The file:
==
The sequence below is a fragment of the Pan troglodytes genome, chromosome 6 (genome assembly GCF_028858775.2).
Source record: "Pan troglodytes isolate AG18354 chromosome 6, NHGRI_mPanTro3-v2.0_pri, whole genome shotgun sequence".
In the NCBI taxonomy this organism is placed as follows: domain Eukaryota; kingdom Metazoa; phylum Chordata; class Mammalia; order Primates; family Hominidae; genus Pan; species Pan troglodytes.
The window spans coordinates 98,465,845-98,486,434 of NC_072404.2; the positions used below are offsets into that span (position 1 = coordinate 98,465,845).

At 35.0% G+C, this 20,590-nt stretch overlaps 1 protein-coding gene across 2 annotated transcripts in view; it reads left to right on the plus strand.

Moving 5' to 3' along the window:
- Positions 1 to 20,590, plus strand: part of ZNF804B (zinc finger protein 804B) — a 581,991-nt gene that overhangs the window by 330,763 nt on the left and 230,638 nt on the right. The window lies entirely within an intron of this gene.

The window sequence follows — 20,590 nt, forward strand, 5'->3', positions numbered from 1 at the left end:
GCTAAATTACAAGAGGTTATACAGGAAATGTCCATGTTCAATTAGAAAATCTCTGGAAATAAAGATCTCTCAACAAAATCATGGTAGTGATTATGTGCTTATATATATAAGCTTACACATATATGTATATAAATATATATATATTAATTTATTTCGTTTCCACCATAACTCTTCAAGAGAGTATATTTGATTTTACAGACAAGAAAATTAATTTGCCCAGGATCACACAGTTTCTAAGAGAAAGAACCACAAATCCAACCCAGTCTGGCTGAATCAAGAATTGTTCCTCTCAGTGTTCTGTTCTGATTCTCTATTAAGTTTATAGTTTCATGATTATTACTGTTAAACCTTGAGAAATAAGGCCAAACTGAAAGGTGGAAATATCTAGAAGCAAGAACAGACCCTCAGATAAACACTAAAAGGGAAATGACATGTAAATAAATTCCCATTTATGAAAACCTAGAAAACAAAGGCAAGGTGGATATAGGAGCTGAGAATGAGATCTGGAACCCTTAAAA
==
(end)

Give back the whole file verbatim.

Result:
The sequence below is a fragment of the Pan troglodytes genome, chromosome 6 (genome assembly GCF_028858775.2).
Source record: "Pan troglodytes isolate AG18354 chromosome 6, NHGRI_mPanTro3-v2.0_pri, whole genome shotgun sequence".
In the NCBI taxonomy this organism is placed as follows: domain Eukaryota; kingdom Metazoa; phylum Chordata; class Mammalia; order Primates; family Hominidae; genus Pan; species Pan troglodytes.
The window spans coordinates 98,465,845-98,486,434 of NC_072404.2; the positions used below are offsets into that span (position 1 = coordinate 98,465,845).

At 35.0% G+C, this 20,590-nt stretch overlaps 1 protein-coding gene across 2 annotated transcripts in view; it reads left to right on the plus strand.

Moving 5' to 3' along the window:
- Positions 1 to 20,590, plus strand: part of ZNF804B (zinc finger protein 804B) — a 581,991-nt gene that overhangs the window by 330,763 nt on the left and 230,638 nt on the right. The window lies entirely within an intron of this gene.

The window sequence follows — 20,590 nt, forward strand, 5'->3', positions numbered from 1 at the left end:
GCTAAATTACAAGAGGTTATACAGGAAATGTCCATGTTCAATTAGAAAATCTCTGGAAATAAAGATCTCTCAACAAAATCATGGTAGTGATTATGTGCTTATATATATAAGCTTACACATATATGTATATAAATATATATATATTAATTTATTTCGTTTCCACCATAACTCTTCAAGAGAGTATATTTGATTTTACAGACAAGAAAATTAATTTGCCCAGGATCACACAGTTTCTAAGAGAAAGAACCACAAATCCAACCCAGTCTGGCTGAATCAAGAATTGTTCCTCTCAGTGTTCTGTTCTGATTCTCTATTAAGTTTATAGTTTCATGATTATTACTGTTAAACCTTGAGAAATAAGGCCAAACTGAAAGGTGGAAATATCTAGAAGCAAGAACAGACCCTCAGATAAACACTAAAAGGGAAATGACATGTAAATAAATTCCCATTTATGAAAACCTAGAAAACAAAGGCAAGGTGGATATAGGAGCTGAGAATGAGATCTGGAACCCTTAAAA